The bone-rattling synth bass tones and the ricky-ticky sound of programmed snare in Niko Moon’s debut single, “Good Time,” are sure to rouse the ire of country traditionalists. And Moon knows it. But the prospect of a pushback doesn’t faze him.
In fact, it draws a laugh. He points to a 1944 Grand Ole Opry incident when Bob Wills & His Texas Playboys moved drummer Monte Mountjoy’s kit from behind the curtain to the front of the stage just before the band’s set, a moment that defied a ban the Opry had applied to percussion.
That event is, of course, now antiquated. Thus, listeners who bristle at Moon’s progressive sound are, in his view, simply fighting the inevitable.
“The instrumentation always has evolved and changed, and the tones and the sounds and all that stuff always has changed,” he suggests. “What always has stayed the same is the story. Country music always has talked about a small-town life, small-town values. That’s why it’s called country.”
Small-town life itself has evolved: access to modern media has brought more cross-pollination of urban and country cultures, affecting fashion and slang, too. Moon knows that firsthand as well. He grew up in Douglasville, Ga., a town of about 30,000 near the Chattahoochee River, as well as a scant 20 miles to the club scene in downtown Atlanta. Moon purposely incorporates the push and pull between his exurban hometown and the metropolitan night life he experienced in the “Good Time” production, with the booming bass rolling underneath twangy Dobro.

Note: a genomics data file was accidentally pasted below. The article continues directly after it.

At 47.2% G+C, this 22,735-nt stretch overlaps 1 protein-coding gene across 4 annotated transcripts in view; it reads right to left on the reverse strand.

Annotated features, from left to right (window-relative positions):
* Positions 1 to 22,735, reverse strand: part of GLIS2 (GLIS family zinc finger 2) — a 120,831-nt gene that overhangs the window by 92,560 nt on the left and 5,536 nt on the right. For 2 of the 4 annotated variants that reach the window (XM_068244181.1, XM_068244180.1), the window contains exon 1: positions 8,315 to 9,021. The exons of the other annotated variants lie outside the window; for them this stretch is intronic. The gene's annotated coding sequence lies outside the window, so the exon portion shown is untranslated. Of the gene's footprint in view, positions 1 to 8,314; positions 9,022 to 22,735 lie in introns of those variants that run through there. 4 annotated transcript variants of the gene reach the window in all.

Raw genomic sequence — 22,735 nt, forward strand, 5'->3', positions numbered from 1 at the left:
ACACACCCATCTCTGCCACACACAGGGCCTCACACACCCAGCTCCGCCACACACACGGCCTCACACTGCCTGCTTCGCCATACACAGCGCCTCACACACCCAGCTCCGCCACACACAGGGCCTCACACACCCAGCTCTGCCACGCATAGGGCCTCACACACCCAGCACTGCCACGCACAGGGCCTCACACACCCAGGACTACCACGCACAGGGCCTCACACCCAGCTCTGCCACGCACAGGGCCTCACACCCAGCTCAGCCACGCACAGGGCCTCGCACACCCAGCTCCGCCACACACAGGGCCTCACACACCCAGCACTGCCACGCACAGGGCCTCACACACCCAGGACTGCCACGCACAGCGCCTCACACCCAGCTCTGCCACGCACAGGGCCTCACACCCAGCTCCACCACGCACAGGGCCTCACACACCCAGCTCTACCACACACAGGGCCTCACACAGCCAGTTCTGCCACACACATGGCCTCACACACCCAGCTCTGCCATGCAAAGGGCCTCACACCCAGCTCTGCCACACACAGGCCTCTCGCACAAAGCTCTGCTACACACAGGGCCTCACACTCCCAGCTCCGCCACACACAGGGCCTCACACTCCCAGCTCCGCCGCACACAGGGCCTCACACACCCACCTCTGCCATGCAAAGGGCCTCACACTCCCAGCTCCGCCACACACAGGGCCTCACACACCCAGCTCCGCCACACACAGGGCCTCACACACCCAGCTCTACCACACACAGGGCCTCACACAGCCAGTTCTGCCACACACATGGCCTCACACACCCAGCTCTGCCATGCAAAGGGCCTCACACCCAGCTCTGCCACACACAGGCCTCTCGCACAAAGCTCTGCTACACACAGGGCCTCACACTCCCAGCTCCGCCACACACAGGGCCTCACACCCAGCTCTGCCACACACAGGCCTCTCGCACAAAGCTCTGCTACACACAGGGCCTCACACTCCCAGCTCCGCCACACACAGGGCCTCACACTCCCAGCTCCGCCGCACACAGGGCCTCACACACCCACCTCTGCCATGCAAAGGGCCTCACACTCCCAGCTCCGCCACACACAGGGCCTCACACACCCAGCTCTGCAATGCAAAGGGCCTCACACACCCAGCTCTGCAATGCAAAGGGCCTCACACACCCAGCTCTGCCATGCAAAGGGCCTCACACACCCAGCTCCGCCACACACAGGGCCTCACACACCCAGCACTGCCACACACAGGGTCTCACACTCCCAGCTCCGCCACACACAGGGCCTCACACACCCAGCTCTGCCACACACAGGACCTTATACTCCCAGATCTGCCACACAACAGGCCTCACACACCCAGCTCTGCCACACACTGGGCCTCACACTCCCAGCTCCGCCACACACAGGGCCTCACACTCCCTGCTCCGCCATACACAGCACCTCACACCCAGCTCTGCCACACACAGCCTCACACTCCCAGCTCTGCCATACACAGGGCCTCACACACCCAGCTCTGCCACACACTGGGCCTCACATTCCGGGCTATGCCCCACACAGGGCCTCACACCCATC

“I like to think of the bass and drums as Atlanta and everything else as Douglasville,” explains Moon. “Even the melodies and everything vocally, too, it’s Douglasville, you know. But the bass and drums were the things that I gravitated toward growing up, listening to music in my little truck, trying to make my speakers bang.”
“Good Time” experienced its own evolution, starting in early 2018 when Moon (who, as a co-author of several Zac Brown Band hits, was acting strictly as a songwriter at the time) and Jordan Minton (“You Got ’Em All”) brought their guitars to the home studio of producer-songwriter-guitarist Mark Trussell (Blake Shelton, Lady Antebellum).
“I love making really positive music,” says Moon. “The twist on it was we all found out that we love to fish, and we kind of had this little metaphor about trying to catch a good time.”
Trussell started a simple chord pattern, and they broke into an ascendant melody that became a primary hook for the song. Hip-hop was not in the mix at that writing session, though a soul tinge certainly was.
“Niko’s from Atlanta — he probably grew up on a lot of Atlanta rap,” says Trussell. “I’m from Memphis. I grew up on a lot of urban music. And so we were both writing through that lens.”
The song was built on just three chords, while the storyline — set around a rural campfire — incorporated ultra-country elements, including a reference to the Alabama classic “Dixieland Delight” and apple pie moonshine, a sugary version of a biting liquor that’s as potent as a Long Island iced tea.